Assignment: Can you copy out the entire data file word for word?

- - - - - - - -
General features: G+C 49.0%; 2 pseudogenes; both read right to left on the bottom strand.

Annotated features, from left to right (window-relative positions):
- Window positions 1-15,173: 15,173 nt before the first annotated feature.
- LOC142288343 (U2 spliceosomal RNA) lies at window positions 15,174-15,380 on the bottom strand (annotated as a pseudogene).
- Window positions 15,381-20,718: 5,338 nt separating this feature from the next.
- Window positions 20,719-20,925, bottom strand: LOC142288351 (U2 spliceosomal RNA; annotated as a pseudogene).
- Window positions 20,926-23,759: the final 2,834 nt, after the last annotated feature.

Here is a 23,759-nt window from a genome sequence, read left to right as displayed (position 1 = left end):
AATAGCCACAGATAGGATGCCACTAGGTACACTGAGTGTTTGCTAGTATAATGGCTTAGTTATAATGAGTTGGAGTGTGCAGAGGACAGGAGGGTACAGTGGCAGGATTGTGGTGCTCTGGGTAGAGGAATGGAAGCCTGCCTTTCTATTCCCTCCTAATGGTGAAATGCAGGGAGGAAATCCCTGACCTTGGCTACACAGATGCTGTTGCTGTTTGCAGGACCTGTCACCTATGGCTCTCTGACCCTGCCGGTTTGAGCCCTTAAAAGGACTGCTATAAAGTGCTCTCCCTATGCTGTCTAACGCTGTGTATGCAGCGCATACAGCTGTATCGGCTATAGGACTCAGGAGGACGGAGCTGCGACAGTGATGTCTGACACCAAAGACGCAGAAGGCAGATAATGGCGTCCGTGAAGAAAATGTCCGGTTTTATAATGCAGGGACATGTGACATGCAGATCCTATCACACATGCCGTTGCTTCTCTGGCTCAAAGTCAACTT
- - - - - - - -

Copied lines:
General features: G+C 49.0%; 2 pseudogenes; both read right to left on the bottom strand.

Annotated features, from left to right (window-relative positions):
- Window positions 1-15,173: 15,173 nt before the first annotated feature.
- LOC142288343 (U2 spliceosomal RNA) lies at window positions 15,174-15,380 on the bottom strand (annotated as a pseudogene).
- Window positions 15,381-20,718: 5,338 nt separating this feature from the next.
- Window positions 20,719-20,925, bottom strand: LOC142288351 (U2 spliceosomal RNA; annotated as a pseudogene).
- Window positions 20,926-23,759: the final 2,834 nt, after the last annotated feature.

Here is a 23,759-nt window from a genome sequence, read left to right as displayed (position 1 = left end):
AATAGCCACAGATAGGATGCCACTAGGTACACTGAGTGTTTGCTAGTATAATGGCTTAGTTATAATGAGTTGGAGTGTGCAGAGGACAGGAGGGTACAGTGGCAGGATTGTGGTGCTCTGGGTAGAGGAATGGAAGCCTGCCTTTCTATTCCCTCCTAATGGTGAAATGCAGGGAGGAAATCCCTGACCTTGGCTACACAGATGCTGTTGCTGTTTGCAGGACCTGTCACCTATGGCTCTCTGACCCTGCCGGTTTGAGCCCTTAAAAGGACTGCTATAAAGTGCTCTCCCTATGCTGTCTAACGCTGTGTATGCAGCGCATACAGCTGTATCGGCTATAGGACTCAGGAGGACGGAGCTGCGACAGTGATGTCTGACACCAAAGACGCAGAAGGCAGATAATGGCGTCCGTGAAGAAAATGTCCGGTTTTATAATGCAGGGACATGTGACATGCAGATCCTATCACACATGCCGTTGCTTCTCTGGCTCAAAGTCAACTT